Occasionally the apkallū is mistakenly identified with the fish-man / kulullû (see below, VII.C.9), a completely different figure. U4 – a n (Oannes) and Adapa, a human sage living approximately at the same time, are probably two different figures (Borger JNES 33186, Picchioni Adapa 97ff.).

A "fish-man" / kulullû is depicted at left, and a fish-apkallū at right.  Wiggermann distinguishes these two entities.

A “fish-man” / kulullû is depicted at left, and a fish-apkallū at right.
Wiggermann distinguishes these two entities.

The texts clearly indicate that the fish-apkallū are not fish-garbed priests, but mythological figures, man and fish; they are bīnūt apsî, “creatures of apsû“, in ritual I/IIi, purād tāmtiša ina nāri ibbanú, “carp of the sea…who were grown in the river” in text IIiI.B.8 (cf. also Cagni Erra, I 162), and Berossos clearly describes them as a mixture of fish and man (cf. S. Mayer Burstein SANE I/5 13, 19).

Their names lack the determinative DINGIR, they are no gods, and the horns on the head of the fish (on palace reliefs, not on seals, cf. Kleinplastik 89, FuB 10 35) probably developed from its gills.

Berossos calls them “hemidaimones” (Jacoby FGrH 400).

Fish-Apkallū depicted on a cistern. The fish iconography is unmistakable, as are the banduddu buckets in their left hands. Objects in their right hands are indistinct, but the traditional gestures of warding or blessing seem clear.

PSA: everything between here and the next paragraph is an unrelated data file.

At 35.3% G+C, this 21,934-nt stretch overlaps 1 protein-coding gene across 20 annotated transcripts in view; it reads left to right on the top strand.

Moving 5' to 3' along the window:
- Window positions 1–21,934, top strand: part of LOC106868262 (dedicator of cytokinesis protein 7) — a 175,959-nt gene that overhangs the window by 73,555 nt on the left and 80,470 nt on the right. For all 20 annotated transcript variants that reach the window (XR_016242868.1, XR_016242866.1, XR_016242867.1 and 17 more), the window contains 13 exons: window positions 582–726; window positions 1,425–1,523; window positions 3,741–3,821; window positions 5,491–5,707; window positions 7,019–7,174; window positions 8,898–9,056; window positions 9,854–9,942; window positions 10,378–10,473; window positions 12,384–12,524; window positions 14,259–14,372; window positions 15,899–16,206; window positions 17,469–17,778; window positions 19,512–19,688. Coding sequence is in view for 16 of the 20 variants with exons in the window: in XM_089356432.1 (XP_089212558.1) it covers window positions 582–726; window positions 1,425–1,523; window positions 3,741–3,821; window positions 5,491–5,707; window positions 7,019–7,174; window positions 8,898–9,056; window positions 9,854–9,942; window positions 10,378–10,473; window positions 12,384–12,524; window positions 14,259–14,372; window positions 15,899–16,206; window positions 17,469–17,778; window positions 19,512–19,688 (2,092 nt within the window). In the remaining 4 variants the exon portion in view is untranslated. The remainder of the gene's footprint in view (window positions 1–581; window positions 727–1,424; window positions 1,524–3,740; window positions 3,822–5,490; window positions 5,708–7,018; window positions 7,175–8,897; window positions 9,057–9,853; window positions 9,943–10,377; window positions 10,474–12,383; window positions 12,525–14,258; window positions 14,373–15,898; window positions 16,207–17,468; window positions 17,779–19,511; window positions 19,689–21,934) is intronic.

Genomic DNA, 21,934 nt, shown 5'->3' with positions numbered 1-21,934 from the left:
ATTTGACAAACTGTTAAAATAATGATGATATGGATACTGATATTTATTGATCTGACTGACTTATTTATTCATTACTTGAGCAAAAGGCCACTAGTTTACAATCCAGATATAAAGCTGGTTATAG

Fish-Apkallū depicted on a cistern. The fish iconography is unmistakable, as are the banduddu buckets in their left hands. Objects in their right hands are indistinct, but the traditional gestures of warding or blessing seem clear. The objects in their right hands may be the “angular objects” mentioned in the table by Wiggermann at the top of the page. 

History.

In the third millennium a b g al is the name of a profession: see MSL 12 10:15, ZA 72 174 11 v 3, Bauer AWL 125 i 4 (NUN.ME.KA X ME/GANA2f, cf. also Barton MBI 2 iv 2), Ukg. 6 ii 30′, iii 4 (NUN.ME.KA X ME/GANA2f.) UET 8 33:15 and for the same profession in the divine world: TCL 15 10:98 (dA b g a l) cf. 85.

In OB sum. incantations a b g a l apparently refers to a mythological sage at the court of Enki: VAS 17 13:5 (together with Enkum, Ninkum, and the seven children of Apsû), 16:11, 32:21, HSAO 262:56, PBS I/2 123:9 IIIISET 1 217 Ni 4176:12, OrNS 44 68, cf. ASKT 12 Obv. 11ff.

The “seven apkallū of Eridu“, at least in AnSt 30 78 (SB) identified with the seven antediluvian sages (Anenlilda is among them), are rooted in the third millenium (TCS 3 25:139, cf. Benito “Enki and Ninmah” and “Enki and the World Order” 91:105, and for later attestations JCS 21 11 25+a, Maqlû II 124, V 110 = AfO 21 77, VII 49, VIII 38).